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The Kingdom Where Nobody Dies

On a stifling mid-summer day in 1951, eleven-year-old Claire Hofer descends from her perch in a pine tree and sets out to take lunch to her father, who's raking hay. As she nears the field, she hears no rumbling tractor and sees only an unfriendly-looking stranger scuffling through the stubble toward her. She turns and runs, but there is no escaping the troubles to come. The man is Township Constable John McIntire, and Claire's father is dead.  McIntire finds the crime baffling. Reuben Hofer had only lived in the old St. Adele Schoolhouse since early May; hardly long enough to make enemies. His family had little contact with anyone in the community save the Catholic priest and Doctor Mark Guibard, who'd been attending Hofer's chronically ill, morbidly obese wife. But Hofer was not exactly the newcomer McIntire had believed. During the war, he'd been incarcerated only a few miles away in a CPS camp---a camp for the rebellious conscientious objectors that the church-run institutions couldn't handle. The spotlight of a murder investigation causes greater misery for already devastated by misfortune and poverty. And McIntire confronts a fumbling nemesis in the bewildered and frightened, but determined, Claire. 





Hills's gripping fourth John McIntire mystery (after 2006's Witch Cradle) introduces the Hofer clan, who move to rural St. Adele, Mich., in the 1950s. When Reuben Hofer, an abusive father and husband, is shot dead in his tractor, town constable McIntire investigates and finds few who will miss Reuben. During WWII, Reuben spent time in a camp for rebellious conscientious objectors, not far from St. Adele. His extremely ill wife raised their children mostly on her own, only to have Reuben walk back into their lives and run the household like a prison camp. As word of Reuben's death spreads, strangers show up in town, as does Reuben's rigidly religious sister. Hills weaves her tale skillfully with a plot as richly textured as her Midwestern landscape. Her characters—untamed, reticent, lonely and proud—are exquisitely rendered in this postwar morality tale. (Jan.)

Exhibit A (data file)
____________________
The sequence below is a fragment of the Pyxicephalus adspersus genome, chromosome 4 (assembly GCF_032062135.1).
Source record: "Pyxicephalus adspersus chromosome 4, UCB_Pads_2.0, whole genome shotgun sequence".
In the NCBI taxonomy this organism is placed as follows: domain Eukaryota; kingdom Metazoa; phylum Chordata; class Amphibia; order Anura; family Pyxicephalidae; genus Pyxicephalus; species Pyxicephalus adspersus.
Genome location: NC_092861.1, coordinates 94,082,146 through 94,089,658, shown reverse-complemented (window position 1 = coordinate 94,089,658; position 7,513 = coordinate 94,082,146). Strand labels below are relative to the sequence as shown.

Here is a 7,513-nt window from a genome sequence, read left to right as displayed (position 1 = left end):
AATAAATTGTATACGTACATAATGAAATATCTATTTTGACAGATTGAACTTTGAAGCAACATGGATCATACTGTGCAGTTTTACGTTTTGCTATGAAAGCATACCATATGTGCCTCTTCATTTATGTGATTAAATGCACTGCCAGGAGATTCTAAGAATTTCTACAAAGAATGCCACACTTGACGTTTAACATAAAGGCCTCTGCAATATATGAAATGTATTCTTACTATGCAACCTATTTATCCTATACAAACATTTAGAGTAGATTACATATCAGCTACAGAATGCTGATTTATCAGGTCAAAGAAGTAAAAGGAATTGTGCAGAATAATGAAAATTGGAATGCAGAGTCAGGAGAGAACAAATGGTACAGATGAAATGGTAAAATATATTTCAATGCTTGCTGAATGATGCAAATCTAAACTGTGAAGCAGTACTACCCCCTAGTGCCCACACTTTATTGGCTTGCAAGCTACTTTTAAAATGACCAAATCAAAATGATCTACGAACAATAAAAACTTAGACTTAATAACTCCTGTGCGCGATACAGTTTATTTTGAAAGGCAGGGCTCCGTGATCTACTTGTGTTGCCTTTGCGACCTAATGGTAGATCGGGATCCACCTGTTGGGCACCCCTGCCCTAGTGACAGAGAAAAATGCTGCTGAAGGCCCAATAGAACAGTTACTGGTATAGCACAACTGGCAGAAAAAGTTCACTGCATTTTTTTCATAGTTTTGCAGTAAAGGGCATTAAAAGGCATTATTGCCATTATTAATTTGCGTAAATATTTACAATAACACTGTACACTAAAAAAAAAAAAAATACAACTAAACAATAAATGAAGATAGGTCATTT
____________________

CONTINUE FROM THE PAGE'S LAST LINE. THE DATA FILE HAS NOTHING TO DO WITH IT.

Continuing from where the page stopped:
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A newcomer to a rural Michigan community is shot dead while raking hay.The family Reuben Hofer leaves behind includes two downtrodden teenaged sons who are afraid of him; Claire, a dreamy, hardworking daughter, 11; his youngest child, Joey; and a morbidly obese wife who fears that her death will leave her children to Reuben's tender mercies. Reuben grew up in a utopian community, left it to marry, then landed first in a Civilian Public Service camp for conscientious objectors and subsequently in prison. His family's only contacts in the neighborhood seem to be their doctor and their priest. But when Reuben is killed, Township Constable John McIntire's investigation discloses that Reuben's wartime camp was surprisingly close to the little community and there are quite a few people in the area who knew him. While his wife is hospitalized, leaving Claire and Joey with a neighbor, the two older boys, along with Reuben's bossy sister, take the body back to be buried in the community where the sister still lives. In their absence, the house is broken into and trashed, and a shotgun goes missing. Indian artifacts that Reuben secretly dug up during the war may have been the motive for theft. Could they have prompted murder as well? Hills (Witch Cradle, 2006, etc.) slowly builds an enthralling portrait of life in a 1950s farming community. A distinctive and welcome addition to the genre.









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